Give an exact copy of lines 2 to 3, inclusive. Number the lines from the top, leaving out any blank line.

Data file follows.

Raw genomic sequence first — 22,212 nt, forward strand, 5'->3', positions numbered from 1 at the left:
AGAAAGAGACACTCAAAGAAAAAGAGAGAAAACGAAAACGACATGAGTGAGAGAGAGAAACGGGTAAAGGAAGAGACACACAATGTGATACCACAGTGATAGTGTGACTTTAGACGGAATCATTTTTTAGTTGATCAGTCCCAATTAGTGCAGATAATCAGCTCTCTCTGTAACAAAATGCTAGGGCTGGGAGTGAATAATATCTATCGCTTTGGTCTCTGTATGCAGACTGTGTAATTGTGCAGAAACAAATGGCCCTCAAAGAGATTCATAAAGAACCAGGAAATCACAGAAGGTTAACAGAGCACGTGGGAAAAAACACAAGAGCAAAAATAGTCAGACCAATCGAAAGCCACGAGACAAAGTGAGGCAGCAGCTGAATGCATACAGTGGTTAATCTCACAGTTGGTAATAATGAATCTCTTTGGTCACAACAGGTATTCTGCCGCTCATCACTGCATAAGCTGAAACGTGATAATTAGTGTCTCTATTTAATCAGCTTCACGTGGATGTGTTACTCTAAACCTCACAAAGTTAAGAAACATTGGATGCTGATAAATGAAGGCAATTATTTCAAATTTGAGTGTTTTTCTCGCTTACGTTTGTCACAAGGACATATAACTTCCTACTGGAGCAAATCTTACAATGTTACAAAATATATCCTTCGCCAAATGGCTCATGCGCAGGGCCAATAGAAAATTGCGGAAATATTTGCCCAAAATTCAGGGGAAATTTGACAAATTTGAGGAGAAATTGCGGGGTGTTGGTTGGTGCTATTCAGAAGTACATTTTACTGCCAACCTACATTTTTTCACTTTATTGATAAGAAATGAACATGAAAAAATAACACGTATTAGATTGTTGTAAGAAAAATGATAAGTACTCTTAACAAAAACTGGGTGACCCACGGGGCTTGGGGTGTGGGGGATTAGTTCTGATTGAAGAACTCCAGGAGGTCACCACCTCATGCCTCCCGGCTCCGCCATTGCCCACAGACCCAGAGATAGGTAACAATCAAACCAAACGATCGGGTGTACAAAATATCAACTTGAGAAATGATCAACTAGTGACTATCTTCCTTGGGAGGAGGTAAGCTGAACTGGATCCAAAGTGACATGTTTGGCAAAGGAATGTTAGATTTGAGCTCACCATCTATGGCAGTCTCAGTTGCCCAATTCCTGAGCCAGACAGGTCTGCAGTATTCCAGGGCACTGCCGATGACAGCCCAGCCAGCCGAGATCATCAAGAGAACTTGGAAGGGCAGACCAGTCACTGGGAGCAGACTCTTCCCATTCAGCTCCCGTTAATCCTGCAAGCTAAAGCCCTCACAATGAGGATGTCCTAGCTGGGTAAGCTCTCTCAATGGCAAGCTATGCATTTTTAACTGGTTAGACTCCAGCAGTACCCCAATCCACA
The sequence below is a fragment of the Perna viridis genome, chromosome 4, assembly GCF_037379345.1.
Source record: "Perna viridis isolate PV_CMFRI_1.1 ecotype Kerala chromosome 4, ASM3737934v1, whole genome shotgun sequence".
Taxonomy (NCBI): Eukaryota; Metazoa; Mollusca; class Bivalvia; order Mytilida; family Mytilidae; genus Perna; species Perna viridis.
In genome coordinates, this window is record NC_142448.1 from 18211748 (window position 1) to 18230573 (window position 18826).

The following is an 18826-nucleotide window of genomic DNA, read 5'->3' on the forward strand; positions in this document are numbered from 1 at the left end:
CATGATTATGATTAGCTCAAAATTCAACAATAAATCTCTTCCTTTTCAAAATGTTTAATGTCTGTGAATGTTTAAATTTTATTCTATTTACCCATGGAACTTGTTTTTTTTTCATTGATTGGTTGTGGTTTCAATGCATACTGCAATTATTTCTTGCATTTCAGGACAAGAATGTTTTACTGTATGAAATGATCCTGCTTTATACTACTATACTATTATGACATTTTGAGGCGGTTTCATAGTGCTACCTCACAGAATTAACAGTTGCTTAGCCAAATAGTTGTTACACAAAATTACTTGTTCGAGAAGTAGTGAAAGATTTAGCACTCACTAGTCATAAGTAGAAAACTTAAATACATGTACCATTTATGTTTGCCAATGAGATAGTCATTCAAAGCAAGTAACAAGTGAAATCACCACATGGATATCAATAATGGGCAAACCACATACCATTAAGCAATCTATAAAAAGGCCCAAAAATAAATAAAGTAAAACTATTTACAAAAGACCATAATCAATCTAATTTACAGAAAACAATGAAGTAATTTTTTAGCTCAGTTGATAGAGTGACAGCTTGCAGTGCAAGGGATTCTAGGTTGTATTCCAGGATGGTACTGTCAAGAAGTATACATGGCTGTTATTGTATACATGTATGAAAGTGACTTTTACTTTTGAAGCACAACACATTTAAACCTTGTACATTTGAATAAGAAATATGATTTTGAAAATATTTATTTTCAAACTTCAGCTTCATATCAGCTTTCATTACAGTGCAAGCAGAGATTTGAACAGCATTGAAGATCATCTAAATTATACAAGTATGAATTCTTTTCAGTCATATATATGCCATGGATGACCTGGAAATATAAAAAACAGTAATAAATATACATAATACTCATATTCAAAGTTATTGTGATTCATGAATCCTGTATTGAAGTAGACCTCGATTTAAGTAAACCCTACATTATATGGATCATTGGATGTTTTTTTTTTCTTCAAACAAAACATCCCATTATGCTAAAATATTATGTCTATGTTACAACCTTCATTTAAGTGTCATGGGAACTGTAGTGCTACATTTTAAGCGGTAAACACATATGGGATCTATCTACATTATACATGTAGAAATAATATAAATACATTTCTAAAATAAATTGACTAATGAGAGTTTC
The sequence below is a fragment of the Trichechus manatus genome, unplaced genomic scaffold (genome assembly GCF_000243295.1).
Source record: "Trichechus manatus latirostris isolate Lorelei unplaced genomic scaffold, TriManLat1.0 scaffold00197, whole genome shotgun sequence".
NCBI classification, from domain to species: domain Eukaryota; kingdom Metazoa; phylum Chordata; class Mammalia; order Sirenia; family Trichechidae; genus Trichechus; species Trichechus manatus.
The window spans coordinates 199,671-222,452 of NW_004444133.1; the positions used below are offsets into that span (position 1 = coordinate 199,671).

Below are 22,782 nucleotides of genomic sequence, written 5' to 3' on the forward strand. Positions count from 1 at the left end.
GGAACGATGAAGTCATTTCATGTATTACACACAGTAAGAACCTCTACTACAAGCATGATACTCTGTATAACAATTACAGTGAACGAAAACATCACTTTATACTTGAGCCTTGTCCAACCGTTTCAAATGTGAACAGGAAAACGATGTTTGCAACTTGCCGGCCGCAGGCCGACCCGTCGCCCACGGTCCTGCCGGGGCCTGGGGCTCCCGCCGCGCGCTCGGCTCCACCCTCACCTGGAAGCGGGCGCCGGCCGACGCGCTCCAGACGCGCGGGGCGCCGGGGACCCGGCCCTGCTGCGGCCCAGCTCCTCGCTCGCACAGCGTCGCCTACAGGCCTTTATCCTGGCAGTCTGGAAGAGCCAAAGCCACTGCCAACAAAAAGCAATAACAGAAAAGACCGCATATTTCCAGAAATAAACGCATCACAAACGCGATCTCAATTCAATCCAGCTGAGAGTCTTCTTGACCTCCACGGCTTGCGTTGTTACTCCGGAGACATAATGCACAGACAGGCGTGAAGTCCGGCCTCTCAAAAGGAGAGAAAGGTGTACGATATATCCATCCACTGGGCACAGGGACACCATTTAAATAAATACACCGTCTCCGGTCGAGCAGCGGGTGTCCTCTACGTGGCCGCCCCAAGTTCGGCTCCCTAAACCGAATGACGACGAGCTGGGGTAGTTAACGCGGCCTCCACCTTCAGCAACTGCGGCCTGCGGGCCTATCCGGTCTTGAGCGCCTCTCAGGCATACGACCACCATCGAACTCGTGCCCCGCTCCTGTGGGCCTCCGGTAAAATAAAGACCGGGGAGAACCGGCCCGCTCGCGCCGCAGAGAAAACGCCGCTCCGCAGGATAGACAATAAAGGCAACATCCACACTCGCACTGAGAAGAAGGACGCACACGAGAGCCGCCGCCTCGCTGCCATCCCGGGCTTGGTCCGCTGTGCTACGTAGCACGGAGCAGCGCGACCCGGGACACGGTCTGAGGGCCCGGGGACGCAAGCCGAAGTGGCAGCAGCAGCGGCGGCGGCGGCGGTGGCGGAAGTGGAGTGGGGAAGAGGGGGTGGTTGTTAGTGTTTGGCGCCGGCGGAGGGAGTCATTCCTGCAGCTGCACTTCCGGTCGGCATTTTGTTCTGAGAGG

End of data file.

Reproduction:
AGAAAGAGACACTCAAAGAAAAAGAGAGAAAACGAAAACGACATGAGTGAGAGAGAGAAACGGGTAAAGGAAGAGACACACAATGTGATACCACAGTGATAGTGTGACTTTAGACGGAATCATTTTTTAGTTGATCAGTCCCAATTAGTGCAGATAATCAGCTCTCTCTGTAACAAAATGCTAGGGCTGGGAGTGAATAATATCTATCGCTTTGGTCTCTGTATGCAGACTGTGTAATTGTGCAGAAACAAATGGCCCTCAAAGAGATTCATAAAGAACCAGGAAATCACAGAAGGTTAACAGAGCACGTGGGAAAAAACACAAGAGCAAAAATAGTCAGACCAATCGAAAGCCACGAGACAAAGTGAGGCAGCAGCTGAATGCATACAGTGGTTAATCTCACAGTTGGTAATAATGAATCTCTTTGGTCACAACAGGTATTCTGCCGCTCATCACTGCATAAGCTGAAACGTGATAATTAGTGTCTCTATTTAATCAGCTTCACGTGGATGTGTTACTCTAAACCTCACAAAGTTAAGAAACATTGGATGCTGATAAATGAAGGCAATTATTTCAAATTTGAGTGTTTTTCTCGCTTACGTTTGTCACAAGGACATATAACTTCCTACTGGAGCAAATCTTACAATGTTACAAAATATATCCTTCGCCAAATGGCTCATGCGCAGGGCCAATAGAAAATTGCGGAAATATTTGCCCAAAATTCAGGGGAAATTTGACAAATTTGAGGAGAAATTGCGGGGTGTTGGTTGGTGCTATTCAGAAGTACATTTTACTGCCAACCTACATTTTTTCACTTTATTGATAAGAAATGAACATGAAAAAATAACACGTATTAGATTGTTGTAAGAAAAATGATAAGTACTCTTAACAAAAACTGGGTGACCCACGGGGCTTGGGGTGTGGGGGATTAGTTCTGATTGAAGAACTCCAGGAGGTCACCACCTCATGCCTCCCGGCTCCGCCATTGCCCACAGACCCAGAGATAGGTAACAATCAAACCAAACGATCGGGTGTACAAAATATCAACTTGAGAAATGATCAACTAGTGACTATCTTCCTTGGGAGGAGGTAAGCTGAACTGGATCCAAAGTGACATGTTTGGCAAAGGAATGTTAGATTTGAGCTCACCATCTATGGCAGTCTCAGTTGCCCAATTCCTGAGCCAGACAGGTCTGCAGTATTCCAGGGCACTGCCGATGACAGCCCAGCCAGCCGAGATCATCAAGAGAACTTGGAAGGGCAGACCAGTCACTGGGAGCAGACTCTTCCCATTCAGCTCCCGTTAATCCTGCAAGCTAAAGCCCTCACAATGAGGATGTCCTAGCTGGGTAAGCTCTCTCAATGGCAAGCTATGCATTTTTAACTGGTTAGACTCCAGCAGTACCCCAATCCACA
The sequence below is a fragment of the Perna viridis genome, chromosome 4, assembly GCF_037379345.1.